Medically Reviewed by Carol DerSarkissian, MD on February 22, 2023



Foods that are high in fiber -- like fruits and veggies, oatmeal, nuts, and legumes -- can help with constipation that becomes more common as you age. They're also able to help lower your cholesterol levels, manage your blood sugar, and keep you at a healthy weight. If you're a man who's 51 or older, aim to eat 30 grams of fiber each day. If you're a woman, try for about 21 grams.

Whole Grains

Whole Grains


They're a great source of fiber and rich in B-vitamins, which you'll need more of as you age. B-6 and folate are key to keeping your brain healthy. Even a small shortage can make a subtle difference. Whole grains could also cut your chances of getting heart disease, cancer, and diabetes. Don't stop at whole-wheat bread, though. Quinoa, wheat berries, and whole-wheat couscous are tasty options, too.




Yes, they're small, but tree nuts like almonds, walnuts, cashews, pecans, and pistachios have big anti-aging powers. These crunchy snacks contain special nutrients that can help delay or prevent age-related heart disease, stroke, type 2 diabetes, nerve disease, and some types of cancer. Nuts also protect your brain as you age.




As you go up in years, not only does your body lose water, but your sense of thirst starts to fade. That means it will take you longer to know when you're low on fluids. Water is food for your health in lots of ways. It cushions your joints, helps control your body temperature, and affects your mood and how well you focus. Make eight glasses of water each day your goal.




Fatty fish like salmon, albacore tuna, herring, and farmed trout should be on your menu twice a week. The reason? They're high in DHA, an omega-3 fatty acid that's good for your brain. Low levels of DHA have been linked to Alzheimer's disease, but get enough of it, and you may improve your memory and ability to learn new things. If you don't eat or like fish, algae, walnuts, flaxseed, and chia seeds are also good sources of DHA.

Lean Protein

Lean Protein


Protein-rich foods fight the natural muscle loss that happens as you get older. As much as you can, enjoy your protein in "real" food like eggs, lean meat, and dairy products instead of protein powders that may not give you as many nutrients.

Dairy Products

Dairy Products


The calcium in dairy keeps your bones healthy. As you get older, it can also lower your risk of osteoporosis, colon cancer, and high blood pressure. After age 50, you'll need 1,200 milligrams of calcium each day, which you can get through fat-free and low-fat dairy products. Milk and cheese aren't you're only options. You can still hit your calcium goal through things like yogurt, rice and soy drinks, fortified orange juice, and tofu.




They're a tasty way to protect your brain as you age. Blueberries contain polyphenols -- compounds that lower inflammation throughout your body. They lessen damage to your DNA that can make some diseases more likely. They also improve how well your brain cells "talk" to each other. Fresh blueberries are best, since their polyphenol content goes down when you bake them into muffins, breads, or pies.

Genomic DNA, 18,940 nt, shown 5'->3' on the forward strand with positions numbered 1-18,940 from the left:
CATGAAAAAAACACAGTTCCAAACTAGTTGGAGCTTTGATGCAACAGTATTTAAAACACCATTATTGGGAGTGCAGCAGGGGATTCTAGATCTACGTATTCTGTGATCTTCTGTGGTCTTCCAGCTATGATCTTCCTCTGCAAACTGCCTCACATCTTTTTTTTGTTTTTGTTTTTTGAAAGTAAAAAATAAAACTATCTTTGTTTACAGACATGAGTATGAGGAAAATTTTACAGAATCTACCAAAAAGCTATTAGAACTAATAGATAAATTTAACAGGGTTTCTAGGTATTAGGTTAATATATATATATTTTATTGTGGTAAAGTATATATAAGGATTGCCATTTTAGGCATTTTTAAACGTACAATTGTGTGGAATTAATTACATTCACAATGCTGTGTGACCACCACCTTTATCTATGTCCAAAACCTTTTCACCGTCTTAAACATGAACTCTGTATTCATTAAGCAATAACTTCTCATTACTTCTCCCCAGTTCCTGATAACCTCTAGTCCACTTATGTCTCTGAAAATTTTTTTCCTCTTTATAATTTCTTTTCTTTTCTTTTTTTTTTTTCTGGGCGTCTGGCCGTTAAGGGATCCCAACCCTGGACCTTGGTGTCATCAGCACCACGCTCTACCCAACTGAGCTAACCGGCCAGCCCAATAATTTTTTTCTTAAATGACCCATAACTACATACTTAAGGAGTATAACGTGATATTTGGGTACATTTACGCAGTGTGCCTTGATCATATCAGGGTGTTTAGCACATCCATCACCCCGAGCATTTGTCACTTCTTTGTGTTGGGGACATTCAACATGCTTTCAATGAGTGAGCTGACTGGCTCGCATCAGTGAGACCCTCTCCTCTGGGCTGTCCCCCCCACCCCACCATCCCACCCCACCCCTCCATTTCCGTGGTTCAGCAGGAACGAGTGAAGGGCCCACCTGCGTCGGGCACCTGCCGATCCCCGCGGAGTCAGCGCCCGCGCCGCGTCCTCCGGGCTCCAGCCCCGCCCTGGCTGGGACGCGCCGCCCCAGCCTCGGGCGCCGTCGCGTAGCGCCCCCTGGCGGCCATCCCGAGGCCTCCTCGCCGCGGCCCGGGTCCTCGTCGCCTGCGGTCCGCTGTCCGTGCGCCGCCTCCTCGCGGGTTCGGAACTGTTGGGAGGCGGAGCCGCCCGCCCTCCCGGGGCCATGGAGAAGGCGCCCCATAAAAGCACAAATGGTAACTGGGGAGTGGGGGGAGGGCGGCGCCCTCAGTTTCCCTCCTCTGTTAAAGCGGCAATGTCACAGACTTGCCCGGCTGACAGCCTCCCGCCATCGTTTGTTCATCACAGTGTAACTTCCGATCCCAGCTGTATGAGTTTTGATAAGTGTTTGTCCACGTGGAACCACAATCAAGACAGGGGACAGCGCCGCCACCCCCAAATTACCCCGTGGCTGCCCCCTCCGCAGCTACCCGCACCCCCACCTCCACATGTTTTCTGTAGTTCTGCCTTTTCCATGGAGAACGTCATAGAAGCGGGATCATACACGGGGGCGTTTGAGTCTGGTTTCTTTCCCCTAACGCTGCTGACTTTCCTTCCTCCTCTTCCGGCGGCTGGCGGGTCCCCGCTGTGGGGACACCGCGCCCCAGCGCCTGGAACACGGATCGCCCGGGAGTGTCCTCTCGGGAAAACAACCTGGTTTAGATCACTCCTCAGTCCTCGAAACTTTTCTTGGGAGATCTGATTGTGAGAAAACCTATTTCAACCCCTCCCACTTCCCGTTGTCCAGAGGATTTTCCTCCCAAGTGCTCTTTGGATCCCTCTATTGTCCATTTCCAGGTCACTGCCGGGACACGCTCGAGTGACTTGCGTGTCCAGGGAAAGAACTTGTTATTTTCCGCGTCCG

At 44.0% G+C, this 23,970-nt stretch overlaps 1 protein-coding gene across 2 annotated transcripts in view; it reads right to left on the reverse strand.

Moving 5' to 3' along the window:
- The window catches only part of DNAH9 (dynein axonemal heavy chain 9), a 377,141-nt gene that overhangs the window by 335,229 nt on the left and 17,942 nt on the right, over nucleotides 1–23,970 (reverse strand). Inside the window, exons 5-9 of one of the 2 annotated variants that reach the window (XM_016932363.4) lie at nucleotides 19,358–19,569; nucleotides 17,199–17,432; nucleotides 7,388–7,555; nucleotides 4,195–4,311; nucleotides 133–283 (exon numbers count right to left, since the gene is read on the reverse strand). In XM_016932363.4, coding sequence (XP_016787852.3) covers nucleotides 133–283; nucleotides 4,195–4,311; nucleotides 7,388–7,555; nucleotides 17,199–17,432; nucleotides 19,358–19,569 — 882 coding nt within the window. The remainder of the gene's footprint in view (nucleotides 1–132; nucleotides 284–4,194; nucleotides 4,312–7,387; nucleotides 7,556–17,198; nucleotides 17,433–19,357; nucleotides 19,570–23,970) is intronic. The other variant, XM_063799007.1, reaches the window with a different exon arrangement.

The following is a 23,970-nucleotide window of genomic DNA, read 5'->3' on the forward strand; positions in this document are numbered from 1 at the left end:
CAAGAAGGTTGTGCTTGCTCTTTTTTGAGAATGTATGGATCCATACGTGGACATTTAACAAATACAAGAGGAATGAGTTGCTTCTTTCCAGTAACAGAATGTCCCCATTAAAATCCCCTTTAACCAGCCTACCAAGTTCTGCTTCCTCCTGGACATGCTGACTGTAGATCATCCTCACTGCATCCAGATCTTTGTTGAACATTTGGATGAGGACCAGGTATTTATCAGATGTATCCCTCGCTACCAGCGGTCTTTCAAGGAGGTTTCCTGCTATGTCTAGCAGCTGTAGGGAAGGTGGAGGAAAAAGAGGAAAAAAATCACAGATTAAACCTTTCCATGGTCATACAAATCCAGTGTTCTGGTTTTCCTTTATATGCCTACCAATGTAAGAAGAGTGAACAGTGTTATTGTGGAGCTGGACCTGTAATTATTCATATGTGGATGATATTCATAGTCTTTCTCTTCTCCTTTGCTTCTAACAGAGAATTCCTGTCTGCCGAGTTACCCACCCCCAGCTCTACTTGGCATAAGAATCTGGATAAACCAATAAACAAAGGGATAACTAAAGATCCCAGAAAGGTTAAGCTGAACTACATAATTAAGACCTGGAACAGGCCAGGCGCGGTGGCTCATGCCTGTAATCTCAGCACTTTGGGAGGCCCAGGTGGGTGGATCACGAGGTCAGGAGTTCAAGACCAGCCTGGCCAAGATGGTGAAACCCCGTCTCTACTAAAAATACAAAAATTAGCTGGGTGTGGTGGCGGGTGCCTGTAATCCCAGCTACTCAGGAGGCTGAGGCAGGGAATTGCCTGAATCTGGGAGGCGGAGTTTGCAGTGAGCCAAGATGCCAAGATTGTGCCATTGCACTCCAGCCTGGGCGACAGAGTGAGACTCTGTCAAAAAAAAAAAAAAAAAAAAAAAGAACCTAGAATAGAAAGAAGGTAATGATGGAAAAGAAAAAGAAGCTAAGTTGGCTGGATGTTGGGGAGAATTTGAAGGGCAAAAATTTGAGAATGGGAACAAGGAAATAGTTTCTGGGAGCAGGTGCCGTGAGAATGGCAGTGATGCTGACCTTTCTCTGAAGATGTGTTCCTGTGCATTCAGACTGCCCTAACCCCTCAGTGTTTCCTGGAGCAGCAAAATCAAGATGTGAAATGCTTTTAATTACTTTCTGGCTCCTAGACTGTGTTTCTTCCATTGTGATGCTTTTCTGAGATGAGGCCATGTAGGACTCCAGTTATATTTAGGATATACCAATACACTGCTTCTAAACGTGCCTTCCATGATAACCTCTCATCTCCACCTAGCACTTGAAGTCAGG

Red- and Orange-Colored Produce

Red- and Orange-Colored Produce


Watermelon, tomatoes, red and orange bell peppers -- these fruits and veggies are rich in a natural compound called lycopene. Studies show foods that have it could lower your risk of some types of cancer and may protect you against strokes, too.

Cruciferous Vegetables

Cruciferous Vegetables


The more candles on your birthday cake, the weaker your immune system -- your body's defense against germs. Cruciferous vegetables like broccoli, Brussels sprouts, and cauliflower could help shore it up. They have a chemical called sulforaphane that switches on your immune cells so they're better able to attack toxins that damage your cells and cause disease over time. Eat them often, and you may lower your risk of some types of cancer.

Dark Leafy Greens

Dark Leafy Greens


To keep your eyes healthy, eat more veggies like spinach, kale, and collard greens. The antioxidants they contain can lower your chances of getting cataracts and macular degeneration. Eat at least one serving a day, and you'll also help stave off the slow-down in memory, thinking, and judgment that can happen as you get older.




You've got plenty of good reasons to perfect your guacamole recipe. Studies show that the antioxidants in avocado could improve your memory and help you solve problems faster. Avocados may also lower your cholesterol, cut your chance of getting arthritis, help you stick to a healthy weight, and protect your skin from sun damage.

Sweet Potato

Sweet Potato


Sweet potatoes have plenty of beta carotene, which your body turns into vitamin A. This vitamin is key for healthy eyesight and skin. It also keeps your immune system strong. You'd have to eat 23 cups of cooked broccoli to get as much vitamin A as you'll find in one medium sweet potato. For an extra boost, choose a purple variety. The compounds that give it a bright color may slow down age-related changes in your brain.




They do more than give your food flavor. Spices have antioxidants that help you stay healthy through the years. For instance, garlic helps keeps your blood vessels open. Cinnamon can help lower your cholesterol and triglycerides (blood fats). Turmeric may protect you from depression and Alzheimer's disease, and may have anti-cancer powers, too. Use either fresh or dried spices, but talk to your doctor before you take any supplements.

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